Tag Archives: One Million Dollars

How we reached a $1,000,000 Net Worth

What does it take to reach a $1,000,000 net worth?  In our case, it took a long time, hard work, saving a large percentage of our income, and putting our money to work for us by investing wisely.  Rob from Mustard Seed Money has a great post on how much you have to save each month to reach a $1,000,000 net worth.

I initially was going to title this post “reaching a $1,000,000 net worth by age 40”, but that would have been misleading.  Even though I was, in fact, age 40 when I reached this financial milestone, I did not do it alone.  Individually, I would not have reached this milestone.  My wife and I worked as a team and did it together, so I must give her the credit she deserves.

When we got married, I had over $100,000 saved up in my investment accounts.  As far as assets go, she brought our current house to the marriage. There was a mortgage on the house, but she had about $100,000 in home equity at that time.  By combining our assets, we started out with about $200,000 based on our investment accounts and home equity.

Career Growth

Over the past 10 years, we managed to double our household salary.  Considering that we both have college degrees, we never earned a large salary.  When we first got married, my salary was only $30,000 per year.  My wife was teaching for a few years and was earning about $50,000 per year.  In the past 10 years, our combined salaries have grown to over $150,000 per year.

Savings

When we first got married, our savings rate was 38% of our gross earnings.  We started by maxing out our Roth IRA accounts, I contributed 15% per year to my 401K, my wife contributed 10% to her 403B, and 8% to her defined contribution pension plan.  We also built up a large emergency fund and invested money in taxable accounts.

Every year, we have tried to increase our savings rate by 1% or more.  Our current savings rate is 50% of our gross earnings.  We still earn under the IRS threshold that allows us to max out our Roth IRA accounts.  I now work at a not-for-profit and max out my 403B.  My wife is close to maxing out her 403B and still contributes 8% to her pension.  We are happy with the size of our emergency fund and now just add to our taxable accounts.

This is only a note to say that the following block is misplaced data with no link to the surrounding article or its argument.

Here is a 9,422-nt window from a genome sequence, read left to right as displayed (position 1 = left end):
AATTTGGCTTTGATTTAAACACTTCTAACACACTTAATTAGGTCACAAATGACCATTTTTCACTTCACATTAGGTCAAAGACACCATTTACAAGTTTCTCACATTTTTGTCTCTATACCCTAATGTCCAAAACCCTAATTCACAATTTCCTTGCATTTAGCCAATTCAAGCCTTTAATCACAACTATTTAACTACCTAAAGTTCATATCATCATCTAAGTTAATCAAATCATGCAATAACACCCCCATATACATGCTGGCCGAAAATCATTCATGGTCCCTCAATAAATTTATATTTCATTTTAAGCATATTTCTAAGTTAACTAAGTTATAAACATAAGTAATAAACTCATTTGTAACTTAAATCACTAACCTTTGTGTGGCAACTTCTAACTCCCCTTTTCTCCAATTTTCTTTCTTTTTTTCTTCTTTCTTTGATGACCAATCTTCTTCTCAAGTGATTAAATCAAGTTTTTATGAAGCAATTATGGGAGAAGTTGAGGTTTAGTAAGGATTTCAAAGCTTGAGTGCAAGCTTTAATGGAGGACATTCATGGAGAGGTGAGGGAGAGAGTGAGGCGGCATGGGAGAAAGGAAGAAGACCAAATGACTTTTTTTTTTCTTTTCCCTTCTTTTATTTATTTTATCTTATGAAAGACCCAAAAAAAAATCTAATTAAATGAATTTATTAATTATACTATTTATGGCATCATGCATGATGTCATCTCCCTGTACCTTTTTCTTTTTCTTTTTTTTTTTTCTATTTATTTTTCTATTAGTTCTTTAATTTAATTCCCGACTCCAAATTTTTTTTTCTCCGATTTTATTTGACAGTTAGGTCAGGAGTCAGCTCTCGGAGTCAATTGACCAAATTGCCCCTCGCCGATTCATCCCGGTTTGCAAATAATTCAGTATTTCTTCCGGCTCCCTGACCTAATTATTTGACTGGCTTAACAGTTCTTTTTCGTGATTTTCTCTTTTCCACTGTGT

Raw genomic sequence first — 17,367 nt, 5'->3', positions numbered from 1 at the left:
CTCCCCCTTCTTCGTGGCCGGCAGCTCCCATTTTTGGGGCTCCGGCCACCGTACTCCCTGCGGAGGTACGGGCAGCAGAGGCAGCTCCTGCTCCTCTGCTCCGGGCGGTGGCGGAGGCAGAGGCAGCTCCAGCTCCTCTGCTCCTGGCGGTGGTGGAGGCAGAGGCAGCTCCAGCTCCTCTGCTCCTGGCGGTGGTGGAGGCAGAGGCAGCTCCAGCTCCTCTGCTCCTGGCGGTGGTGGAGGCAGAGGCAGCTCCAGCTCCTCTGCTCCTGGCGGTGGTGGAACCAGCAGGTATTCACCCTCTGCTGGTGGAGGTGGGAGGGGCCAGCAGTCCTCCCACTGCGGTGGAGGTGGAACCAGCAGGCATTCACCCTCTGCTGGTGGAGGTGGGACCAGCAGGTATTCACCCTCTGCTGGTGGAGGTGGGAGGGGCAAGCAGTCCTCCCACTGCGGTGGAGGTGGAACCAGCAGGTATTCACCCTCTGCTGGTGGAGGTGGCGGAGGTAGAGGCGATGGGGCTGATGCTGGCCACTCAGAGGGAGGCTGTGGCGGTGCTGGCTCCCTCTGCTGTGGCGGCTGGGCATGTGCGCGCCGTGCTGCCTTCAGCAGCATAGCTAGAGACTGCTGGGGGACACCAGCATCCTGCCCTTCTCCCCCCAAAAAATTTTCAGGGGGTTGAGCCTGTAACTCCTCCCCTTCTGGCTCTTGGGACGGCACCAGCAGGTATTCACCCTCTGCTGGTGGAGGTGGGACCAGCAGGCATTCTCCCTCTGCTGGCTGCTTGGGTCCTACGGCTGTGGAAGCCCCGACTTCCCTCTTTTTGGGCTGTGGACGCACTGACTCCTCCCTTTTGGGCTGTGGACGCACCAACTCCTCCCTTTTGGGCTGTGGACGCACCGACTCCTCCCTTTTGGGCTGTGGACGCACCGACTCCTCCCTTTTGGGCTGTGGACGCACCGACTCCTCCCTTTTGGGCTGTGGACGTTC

Lifestyle Creep

We are always aware of how much we are spending each month.  While some lifestyle creep has occurred, we manage it well.  We travel, but do not fly first class or stay in 5-star hotels.  We buy reliable new or 1-year old certified used cars and drive them for over 12 years/200,000 miles.  We eat at home during the week and only go out to eat on the weekends.  We closely monitor the cost of monthly subscription expenses such as internet, electricity, Netflix, and other bills.  When we do spend money on needs or wants, we always shop around for the best value.

Investing

Our approach to investing has been very simple.  We have invested primarily in index funds.  Our asset allocation has been 25% in bonds and 75% in stocks for the past 10 years.  In the stock allocation, it was well diversified with large-cap, small-cap, and broad international index funds that included emerging markets. From 2007 until 2017, that asset allocation averaged a return of 10.5% per year.

Asset Breakdown

House (appraised in 2012): $220,000

PSERS Pension (Cash Value): $100,000

Taxable Accounts: $240,000

Combined IRA & 403B Accounts: $480,000

Other assets not included (cars, firearms, collectibles, jewelry, electronics, etc)

Debts

Mortgage Balance: $30,000

Monthly Expenses: $2,800

What’s Next

We have more work to do.  We have ambitious goals.  Our next goal is to reach $1,000,000 in investable assets.  We should be able to reach that in the next 3 years based on savings and historical returns for our asset allocation. We also want to pay off the balance on our small mortgage over the next five years.  Our goal is to have $2,500,000 saved by the end of 2028 (see the countdown to FIRE on the right margin).  To reach that goal, we have to keep up our savings rate and have our investments return an average of 6.5% per year.  That is well within reason with our current asset allocation of 65% invested in stocks and 35% invested in bonds.

Conclusion

The main purpose of this post was to share that it is possible to reach a $1,000,000 net worth by just being average.  My wife and I went to average universities, have average jobs, live an average lifestyle, and accept average market returns.  Yes, our savings rate is above average, but that too is possible for almost anyone to achieve if they create a solid financial plan.

If you want a more comprehensive list of steps to follow, check out The K.I.S.S. Approach to Financial Independence.  That is the foundation of our financial plan.  For more reading on reaching financial independence, please check out the Resources page.  It is full of a collection of great books, blogs, and forums that will provide you with unlimited wealth building information.

Where are you at on your journey toward financial independence?

Please share your financial milestones and what you did to achieve them in the comment section.